Figure 17 - P-8250087
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INTERCEPT PROCEDURES TEXTBOOK
Figure 17
Rear Quarter Drift Control ­ Without Radar Contact
If during the counterturn, the bogey is allowed to drift excessively and go off the scope, or
the fighter loses radar contact for whatever reason, the fighter should:
(1)
Continue turning with increasing turn rates as necessary and attempt to run the proper
drift curve via the RMI until approximately 45° DTG
(2)
Call "Lost contact" to GCI (immediately after losing contact - simultaneously with step
one)
(3)
Listen for GCI's first call of bogey bearing
(4)
Steady up on a heading half way between bogey bearing and bogey heading, once in
the rear quarter (45° DTG)
The rationale for the procedure is simple. The BB is a line from the fighter to the bogey.
The BB allows the aircrew to orient the fighter's position with relation to bogey flight path. The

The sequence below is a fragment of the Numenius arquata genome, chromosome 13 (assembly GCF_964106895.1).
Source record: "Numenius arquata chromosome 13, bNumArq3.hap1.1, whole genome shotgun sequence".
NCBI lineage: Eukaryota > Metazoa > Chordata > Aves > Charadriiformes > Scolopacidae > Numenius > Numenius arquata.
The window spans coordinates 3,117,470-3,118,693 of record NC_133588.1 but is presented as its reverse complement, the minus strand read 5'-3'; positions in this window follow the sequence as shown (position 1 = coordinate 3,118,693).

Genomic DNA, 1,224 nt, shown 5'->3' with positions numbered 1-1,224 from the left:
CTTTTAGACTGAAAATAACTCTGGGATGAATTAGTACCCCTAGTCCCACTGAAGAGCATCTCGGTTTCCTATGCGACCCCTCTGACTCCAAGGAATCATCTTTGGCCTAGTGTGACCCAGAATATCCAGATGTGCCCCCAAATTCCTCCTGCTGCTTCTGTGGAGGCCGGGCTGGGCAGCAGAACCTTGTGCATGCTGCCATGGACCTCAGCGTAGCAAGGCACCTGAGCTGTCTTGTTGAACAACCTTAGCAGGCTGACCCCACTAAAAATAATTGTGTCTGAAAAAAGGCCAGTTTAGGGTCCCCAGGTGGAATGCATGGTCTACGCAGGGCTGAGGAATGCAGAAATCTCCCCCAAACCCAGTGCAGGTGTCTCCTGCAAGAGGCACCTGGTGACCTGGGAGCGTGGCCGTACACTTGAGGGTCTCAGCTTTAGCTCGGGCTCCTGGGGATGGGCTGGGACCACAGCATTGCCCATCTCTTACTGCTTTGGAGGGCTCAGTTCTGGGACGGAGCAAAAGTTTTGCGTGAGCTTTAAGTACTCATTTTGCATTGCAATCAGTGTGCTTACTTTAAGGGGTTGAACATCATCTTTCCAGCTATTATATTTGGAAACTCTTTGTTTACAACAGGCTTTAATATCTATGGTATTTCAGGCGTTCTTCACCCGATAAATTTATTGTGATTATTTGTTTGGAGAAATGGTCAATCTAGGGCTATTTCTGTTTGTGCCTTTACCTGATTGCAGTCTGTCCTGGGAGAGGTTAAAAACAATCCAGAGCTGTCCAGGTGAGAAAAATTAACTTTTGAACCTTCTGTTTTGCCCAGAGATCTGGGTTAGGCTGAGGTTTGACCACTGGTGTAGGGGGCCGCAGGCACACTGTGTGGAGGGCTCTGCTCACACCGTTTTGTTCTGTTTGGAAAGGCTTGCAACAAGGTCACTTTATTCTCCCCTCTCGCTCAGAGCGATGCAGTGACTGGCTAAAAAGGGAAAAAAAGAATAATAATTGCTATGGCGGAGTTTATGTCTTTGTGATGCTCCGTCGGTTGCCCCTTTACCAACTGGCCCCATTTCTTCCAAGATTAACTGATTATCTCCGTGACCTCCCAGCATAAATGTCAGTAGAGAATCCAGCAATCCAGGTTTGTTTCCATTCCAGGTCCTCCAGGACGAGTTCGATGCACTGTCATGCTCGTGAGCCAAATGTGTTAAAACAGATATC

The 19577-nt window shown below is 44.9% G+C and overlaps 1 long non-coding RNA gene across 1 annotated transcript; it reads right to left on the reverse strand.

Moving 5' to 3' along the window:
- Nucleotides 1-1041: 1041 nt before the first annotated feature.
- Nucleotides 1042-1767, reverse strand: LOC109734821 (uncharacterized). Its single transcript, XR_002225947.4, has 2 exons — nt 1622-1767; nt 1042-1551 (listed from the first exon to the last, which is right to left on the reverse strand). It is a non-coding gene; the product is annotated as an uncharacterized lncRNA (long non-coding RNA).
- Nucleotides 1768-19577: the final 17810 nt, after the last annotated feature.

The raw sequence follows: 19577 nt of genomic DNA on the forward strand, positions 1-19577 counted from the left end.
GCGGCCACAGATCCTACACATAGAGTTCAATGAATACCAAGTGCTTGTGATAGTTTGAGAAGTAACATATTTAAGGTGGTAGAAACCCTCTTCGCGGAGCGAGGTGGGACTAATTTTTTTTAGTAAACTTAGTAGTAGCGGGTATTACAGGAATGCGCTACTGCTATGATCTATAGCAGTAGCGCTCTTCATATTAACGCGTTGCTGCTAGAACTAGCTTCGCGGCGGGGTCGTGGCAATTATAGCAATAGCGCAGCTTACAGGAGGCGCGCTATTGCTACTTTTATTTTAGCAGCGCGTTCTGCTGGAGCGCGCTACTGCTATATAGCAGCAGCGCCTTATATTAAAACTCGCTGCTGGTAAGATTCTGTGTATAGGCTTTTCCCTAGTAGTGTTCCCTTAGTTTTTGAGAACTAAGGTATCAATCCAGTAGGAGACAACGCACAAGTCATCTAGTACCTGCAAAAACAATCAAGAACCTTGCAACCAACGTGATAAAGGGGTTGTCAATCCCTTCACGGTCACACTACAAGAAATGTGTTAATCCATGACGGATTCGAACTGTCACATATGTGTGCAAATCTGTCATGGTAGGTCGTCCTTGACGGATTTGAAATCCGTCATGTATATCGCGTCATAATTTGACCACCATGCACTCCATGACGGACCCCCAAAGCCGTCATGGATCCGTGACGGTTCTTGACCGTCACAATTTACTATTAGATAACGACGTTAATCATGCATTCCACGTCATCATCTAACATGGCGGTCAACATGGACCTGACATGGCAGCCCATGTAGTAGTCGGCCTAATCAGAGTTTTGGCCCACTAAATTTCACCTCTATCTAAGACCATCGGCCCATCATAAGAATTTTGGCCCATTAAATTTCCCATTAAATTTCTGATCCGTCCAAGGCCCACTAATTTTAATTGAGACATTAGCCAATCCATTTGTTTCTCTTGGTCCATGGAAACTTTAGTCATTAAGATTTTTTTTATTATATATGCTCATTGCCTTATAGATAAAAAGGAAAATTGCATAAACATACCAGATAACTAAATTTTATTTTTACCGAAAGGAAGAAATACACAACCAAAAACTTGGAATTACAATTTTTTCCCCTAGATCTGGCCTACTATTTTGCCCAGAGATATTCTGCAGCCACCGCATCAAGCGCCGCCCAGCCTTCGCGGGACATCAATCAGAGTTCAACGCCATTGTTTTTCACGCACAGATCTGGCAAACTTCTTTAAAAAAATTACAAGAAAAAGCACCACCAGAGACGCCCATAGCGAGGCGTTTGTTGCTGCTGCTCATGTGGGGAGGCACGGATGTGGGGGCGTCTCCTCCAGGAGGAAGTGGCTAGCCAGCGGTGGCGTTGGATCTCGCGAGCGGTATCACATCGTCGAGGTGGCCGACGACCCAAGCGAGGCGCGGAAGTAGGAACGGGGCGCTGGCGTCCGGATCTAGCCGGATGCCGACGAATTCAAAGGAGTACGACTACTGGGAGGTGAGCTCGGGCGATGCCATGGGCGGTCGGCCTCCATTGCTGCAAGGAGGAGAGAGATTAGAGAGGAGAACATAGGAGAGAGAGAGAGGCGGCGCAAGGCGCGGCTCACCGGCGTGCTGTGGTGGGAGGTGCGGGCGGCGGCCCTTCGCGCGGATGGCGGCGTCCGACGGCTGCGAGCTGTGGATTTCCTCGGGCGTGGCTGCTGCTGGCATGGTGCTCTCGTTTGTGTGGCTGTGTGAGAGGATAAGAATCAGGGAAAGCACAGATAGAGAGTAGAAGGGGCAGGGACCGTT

same number of degrees that the FH is off of the BH is the same number of degrees the fighter is
off BFP.
Analyzing the possible options available, the aircrew can:
(1)
Turn to bogey bearing
(2)
Turn to bogey heading
(3)
Turn to a heading between BH and BB
Turning to bogey heading places the fighter on a parallel heading with the bogey. This
maneuver arrests drift but may not allow the fighter to arrive at the bogey's 6 o'clock. Turning
to bogey bearing will induce fighter weave. Option 3 is the best choice. This procedure is
commonly known as "splitting the difference".
Turning to a heading between BB and BH is lead pursuit,
which will cause range to decrease and control the drift
when in close.
81

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